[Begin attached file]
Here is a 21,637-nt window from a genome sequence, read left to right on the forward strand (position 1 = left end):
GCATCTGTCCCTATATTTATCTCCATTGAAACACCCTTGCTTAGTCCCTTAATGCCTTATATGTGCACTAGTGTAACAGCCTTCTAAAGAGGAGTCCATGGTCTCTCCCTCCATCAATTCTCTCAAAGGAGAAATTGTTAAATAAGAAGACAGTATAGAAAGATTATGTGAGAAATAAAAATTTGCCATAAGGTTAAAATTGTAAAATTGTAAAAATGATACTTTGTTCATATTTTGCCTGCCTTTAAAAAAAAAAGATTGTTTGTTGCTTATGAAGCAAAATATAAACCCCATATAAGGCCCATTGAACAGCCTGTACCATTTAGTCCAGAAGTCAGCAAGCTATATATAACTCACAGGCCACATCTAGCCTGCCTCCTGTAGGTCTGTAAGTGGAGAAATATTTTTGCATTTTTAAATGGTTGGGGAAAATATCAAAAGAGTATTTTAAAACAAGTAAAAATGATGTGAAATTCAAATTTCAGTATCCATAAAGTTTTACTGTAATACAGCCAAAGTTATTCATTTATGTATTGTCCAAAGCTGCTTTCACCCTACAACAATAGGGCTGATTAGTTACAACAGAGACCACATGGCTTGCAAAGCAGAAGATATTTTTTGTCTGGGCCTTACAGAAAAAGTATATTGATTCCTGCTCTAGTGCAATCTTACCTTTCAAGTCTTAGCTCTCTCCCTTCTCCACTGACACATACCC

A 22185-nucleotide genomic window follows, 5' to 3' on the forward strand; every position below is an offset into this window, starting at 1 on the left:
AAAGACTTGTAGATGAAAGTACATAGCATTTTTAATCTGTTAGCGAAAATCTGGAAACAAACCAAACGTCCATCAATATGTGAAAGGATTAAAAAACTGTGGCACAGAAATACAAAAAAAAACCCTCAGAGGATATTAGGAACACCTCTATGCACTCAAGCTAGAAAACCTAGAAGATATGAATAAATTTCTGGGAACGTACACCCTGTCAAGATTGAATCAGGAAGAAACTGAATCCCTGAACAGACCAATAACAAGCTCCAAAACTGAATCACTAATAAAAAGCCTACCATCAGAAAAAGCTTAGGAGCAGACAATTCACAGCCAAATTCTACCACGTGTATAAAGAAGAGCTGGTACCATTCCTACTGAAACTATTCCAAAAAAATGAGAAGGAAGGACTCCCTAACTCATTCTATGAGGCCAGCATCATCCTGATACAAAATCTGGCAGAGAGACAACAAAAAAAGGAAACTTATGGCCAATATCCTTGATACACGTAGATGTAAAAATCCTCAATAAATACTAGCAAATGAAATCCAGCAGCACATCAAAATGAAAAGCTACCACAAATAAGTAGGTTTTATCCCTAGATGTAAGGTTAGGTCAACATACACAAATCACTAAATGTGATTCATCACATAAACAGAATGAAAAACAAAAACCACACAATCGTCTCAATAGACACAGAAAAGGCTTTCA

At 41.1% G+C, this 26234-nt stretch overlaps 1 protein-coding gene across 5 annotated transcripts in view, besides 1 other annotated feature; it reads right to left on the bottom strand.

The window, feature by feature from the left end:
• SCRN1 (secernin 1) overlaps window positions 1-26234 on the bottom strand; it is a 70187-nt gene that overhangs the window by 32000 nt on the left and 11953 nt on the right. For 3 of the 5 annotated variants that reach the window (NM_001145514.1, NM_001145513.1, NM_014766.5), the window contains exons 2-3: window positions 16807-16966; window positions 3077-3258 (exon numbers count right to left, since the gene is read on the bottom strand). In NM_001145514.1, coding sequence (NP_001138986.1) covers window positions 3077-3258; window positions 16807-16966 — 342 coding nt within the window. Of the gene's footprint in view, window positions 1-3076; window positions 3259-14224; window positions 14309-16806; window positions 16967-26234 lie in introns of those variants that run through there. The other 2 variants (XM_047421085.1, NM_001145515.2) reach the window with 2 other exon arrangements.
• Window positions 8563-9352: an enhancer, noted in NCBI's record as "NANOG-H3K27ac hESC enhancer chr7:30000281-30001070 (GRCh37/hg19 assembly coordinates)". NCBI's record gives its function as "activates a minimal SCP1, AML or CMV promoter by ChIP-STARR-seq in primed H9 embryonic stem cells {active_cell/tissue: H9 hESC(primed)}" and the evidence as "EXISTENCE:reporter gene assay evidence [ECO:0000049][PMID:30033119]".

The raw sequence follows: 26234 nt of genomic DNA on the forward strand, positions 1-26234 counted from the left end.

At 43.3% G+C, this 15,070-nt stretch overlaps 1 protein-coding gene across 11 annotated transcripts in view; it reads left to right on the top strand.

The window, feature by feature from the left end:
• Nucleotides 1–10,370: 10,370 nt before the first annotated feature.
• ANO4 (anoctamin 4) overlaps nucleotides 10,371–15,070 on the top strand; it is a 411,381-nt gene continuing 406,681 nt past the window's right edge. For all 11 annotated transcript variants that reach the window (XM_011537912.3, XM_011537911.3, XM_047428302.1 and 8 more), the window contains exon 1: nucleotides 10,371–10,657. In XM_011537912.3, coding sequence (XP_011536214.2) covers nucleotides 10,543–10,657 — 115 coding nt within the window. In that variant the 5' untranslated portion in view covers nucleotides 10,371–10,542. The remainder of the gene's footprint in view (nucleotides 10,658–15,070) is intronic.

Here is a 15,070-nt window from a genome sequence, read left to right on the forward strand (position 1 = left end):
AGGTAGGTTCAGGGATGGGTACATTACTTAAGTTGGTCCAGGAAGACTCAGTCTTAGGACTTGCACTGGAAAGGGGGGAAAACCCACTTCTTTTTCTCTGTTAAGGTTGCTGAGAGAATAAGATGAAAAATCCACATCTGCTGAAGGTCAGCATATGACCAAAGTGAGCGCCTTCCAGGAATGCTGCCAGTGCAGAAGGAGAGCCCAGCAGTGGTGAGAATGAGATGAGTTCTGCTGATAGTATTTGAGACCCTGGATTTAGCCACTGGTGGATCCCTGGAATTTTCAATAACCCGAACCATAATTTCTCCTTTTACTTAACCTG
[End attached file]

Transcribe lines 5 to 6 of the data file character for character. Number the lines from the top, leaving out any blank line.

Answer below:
At 41.1% G+C, this 26234-nt stretch overlaps 1 protein-coding gene across 5 annotated transcripts in view, besides 1 other annotated feature; it reads right to left on the bottom strand.

The window, feature by feature from the left end: